Waking up to Wisdom
In Stillness and Community

Previous Comments By 'catmommy'

The Sacred Art of Pausing, by Tara Brach

FaceBook  On May 4, 2017 Koriander wrote:

I was forced to hit the "Pause" button this week! Two days ago, I was hit with vertigo and nausea completely out of nowhere. I first experienced it at night when lying down and it was especially bad when having to turn. It's frightening when something like this happens as one doesn't know what's going on.  Thanks to some excellent info provided by doctors and individuals on the internet, I had enough reason to think it's what's termed Benign Paroxysmal Positional Vertigo (or BPPV), caused by crystal(s) moving through the fluid in one of the inner ear canals.  I did the prescribed maneuvers to move the offending culprits out of the inner ear and today I am feeling leagues better. 
Today I am feeling incredibly grateful simply to feel like myself again.  I am keenly aware that I had no options but to release my usual attempts to control, to get lots of stuff done, to criticize or gossip because there wasn't any energy to do so!  So why waste my time with these things now that I feel better again?  Why not keep it all a bit more slowed-down instead of driving, driving, driving?  Why not "Do Nothing" but savor a few moments here and there?


You Play The Piano, by Alan Watts

FaceBook  On Feb 21, 2017 Koriander wrote:

 At 59 yrs. old, I am sometimes faced with the fact that I'm not a "professional".  I not a "this" or a "that".  When I was a kid and people would ask me "What do you want to be when you grow up?", my typical answers were, "A renaissance woman" or "A Jack-of-All-Trades"  (We didn't have Jills-of-all-Trades back then!).  I held to that commitment throughout life; playing many different melodies, dancing different movements.  I see many people in my age group, and even much younger, are doing this thing that Alan writes of.  They are running for the end of something, thinking THEN they will be contented, successful, happy, loved, etc. They imagine that, when they retire, they will have another 20 vital years to do everything they've put off!  Sometimes they are aware that they've bought into something, a career, job, relationship, ideology, that has turned them into a slave.  But they no longer have the resiliency to break out.  They've allowed that creative capacity: to play instead of work, to dance instead of drive, to atrophy.  So they find their "fixes" in order to tolerate the grief of being dead while still living.  Life isn't a linear thing.  Life is spherical.  It expands in all directions.  Our capacity to reinvent ourselves is the result of practicing with letting go of getting anywhere, letting the mind serve the heart, and approaching things with child-like curiosity.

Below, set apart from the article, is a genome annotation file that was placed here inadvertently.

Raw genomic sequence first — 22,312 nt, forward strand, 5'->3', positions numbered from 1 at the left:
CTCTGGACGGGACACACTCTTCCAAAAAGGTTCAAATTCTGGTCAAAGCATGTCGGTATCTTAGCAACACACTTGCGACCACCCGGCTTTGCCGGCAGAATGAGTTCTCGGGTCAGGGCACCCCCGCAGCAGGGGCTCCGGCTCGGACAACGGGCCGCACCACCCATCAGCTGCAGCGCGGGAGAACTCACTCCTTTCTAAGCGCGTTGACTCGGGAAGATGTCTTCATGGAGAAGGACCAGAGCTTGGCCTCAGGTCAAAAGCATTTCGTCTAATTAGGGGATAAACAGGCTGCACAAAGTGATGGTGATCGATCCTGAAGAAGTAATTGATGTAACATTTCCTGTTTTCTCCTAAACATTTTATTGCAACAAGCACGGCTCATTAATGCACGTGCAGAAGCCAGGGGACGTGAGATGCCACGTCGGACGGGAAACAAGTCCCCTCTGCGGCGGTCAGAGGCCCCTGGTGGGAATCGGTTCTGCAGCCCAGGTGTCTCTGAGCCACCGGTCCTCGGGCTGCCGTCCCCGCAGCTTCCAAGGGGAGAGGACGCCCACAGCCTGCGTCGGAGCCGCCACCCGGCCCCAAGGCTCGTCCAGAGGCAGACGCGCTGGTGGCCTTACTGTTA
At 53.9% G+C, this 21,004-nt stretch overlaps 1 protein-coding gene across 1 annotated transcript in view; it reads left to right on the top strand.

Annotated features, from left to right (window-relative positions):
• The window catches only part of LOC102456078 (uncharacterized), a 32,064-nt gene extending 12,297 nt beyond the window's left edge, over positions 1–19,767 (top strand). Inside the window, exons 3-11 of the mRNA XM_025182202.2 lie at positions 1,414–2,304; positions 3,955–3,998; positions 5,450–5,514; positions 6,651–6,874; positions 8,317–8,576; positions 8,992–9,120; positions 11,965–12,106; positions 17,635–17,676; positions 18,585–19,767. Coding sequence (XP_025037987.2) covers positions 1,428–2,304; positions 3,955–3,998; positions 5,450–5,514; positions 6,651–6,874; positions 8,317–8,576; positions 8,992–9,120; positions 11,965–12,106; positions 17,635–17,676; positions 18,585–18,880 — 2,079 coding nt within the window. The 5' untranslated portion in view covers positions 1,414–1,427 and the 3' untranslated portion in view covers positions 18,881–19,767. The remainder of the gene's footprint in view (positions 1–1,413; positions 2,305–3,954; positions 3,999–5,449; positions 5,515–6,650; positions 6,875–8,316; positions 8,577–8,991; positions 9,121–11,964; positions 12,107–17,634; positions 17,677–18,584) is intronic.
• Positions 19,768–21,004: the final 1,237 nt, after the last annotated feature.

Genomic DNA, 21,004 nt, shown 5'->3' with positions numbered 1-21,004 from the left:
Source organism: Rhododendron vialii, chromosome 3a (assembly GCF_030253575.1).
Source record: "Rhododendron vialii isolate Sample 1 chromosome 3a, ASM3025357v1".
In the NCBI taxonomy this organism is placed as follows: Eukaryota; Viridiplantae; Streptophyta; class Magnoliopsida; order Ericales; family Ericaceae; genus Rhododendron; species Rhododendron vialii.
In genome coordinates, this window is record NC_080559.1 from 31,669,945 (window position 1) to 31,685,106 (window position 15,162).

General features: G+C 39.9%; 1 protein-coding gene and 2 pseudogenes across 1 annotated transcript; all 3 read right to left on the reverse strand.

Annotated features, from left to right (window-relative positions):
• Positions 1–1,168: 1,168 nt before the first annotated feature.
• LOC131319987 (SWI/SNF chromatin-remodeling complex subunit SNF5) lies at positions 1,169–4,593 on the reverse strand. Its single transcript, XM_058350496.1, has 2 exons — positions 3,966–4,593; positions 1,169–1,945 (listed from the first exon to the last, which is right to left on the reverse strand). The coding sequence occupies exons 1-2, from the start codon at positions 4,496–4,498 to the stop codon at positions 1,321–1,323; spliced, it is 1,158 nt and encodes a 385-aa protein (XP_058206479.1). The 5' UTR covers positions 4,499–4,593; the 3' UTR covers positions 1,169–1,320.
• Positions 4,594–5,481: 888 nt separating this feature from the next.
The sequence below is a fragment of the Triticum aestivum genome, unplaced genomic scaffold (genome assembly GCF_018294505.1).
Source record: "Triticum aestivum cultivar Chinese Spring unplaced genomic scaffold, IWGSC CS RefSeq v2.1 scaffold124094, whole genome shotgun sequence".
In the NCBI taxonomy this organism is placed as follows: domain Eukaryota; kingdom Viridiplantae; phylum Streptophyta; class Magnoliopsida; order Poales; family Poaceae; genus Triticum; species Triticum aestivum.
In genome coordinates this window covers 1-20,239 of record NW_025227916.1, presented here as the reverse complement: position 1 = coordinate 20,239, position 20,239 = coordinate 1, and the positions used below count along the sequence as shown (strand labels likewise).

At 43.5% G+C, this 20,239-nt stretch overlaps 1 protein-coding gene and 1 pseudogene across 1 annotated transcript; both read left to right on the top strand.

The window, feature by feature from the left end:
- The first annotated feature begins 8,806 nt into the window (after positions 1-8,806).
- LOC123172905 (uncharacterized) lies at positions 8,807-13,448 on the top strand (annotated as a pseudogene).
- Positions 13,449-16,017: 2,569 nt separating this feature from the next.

Three Millimeters of the Universe, by Daniel Gottlieb

FaceBook  On Oct 25, 2016 Koriander wrote:

I love this post, particularly because it's not about doing more or better, but tending to the little garden that is our field of reference. As I've grown "old", I've accepted that I've not become who I thought I was going to become; someone who made a difference to a lot of people. Or, perhaps it's more like, "I've not become someone who will ever be acknowledged in public ways."  Ah, that's different isn't it!  Either way, it doesn't matter.  It's not for me to decide how many people I will impact or whether I'll be recognized publicly or not.  It is only for me to be a good person for the person who is right in front of me; to be helpful for the situation right in front of me.  Whether it is for the "hungry ghosts" in the form of the baby boomer fashionistas I serve as a retail salesperson, or for a millennial co-worker who keeps diving into the closet to text, or for my ailing senior kitty who needs anti-seizure and chemo meds everyday, or the trade show vendor who needs two dollars for the parking lot "pay" box, I try to give my best in being a real human being for them.  Sometimes my best is to take shelter in silence rather than pretend I'm someone who I'm not.  Taking care of my three millimeters also means sitting in meditation every morning, eating more wholesome foods than not, walking to nurture my spirit, and not having an internal dialog with despondency when it comes to visit.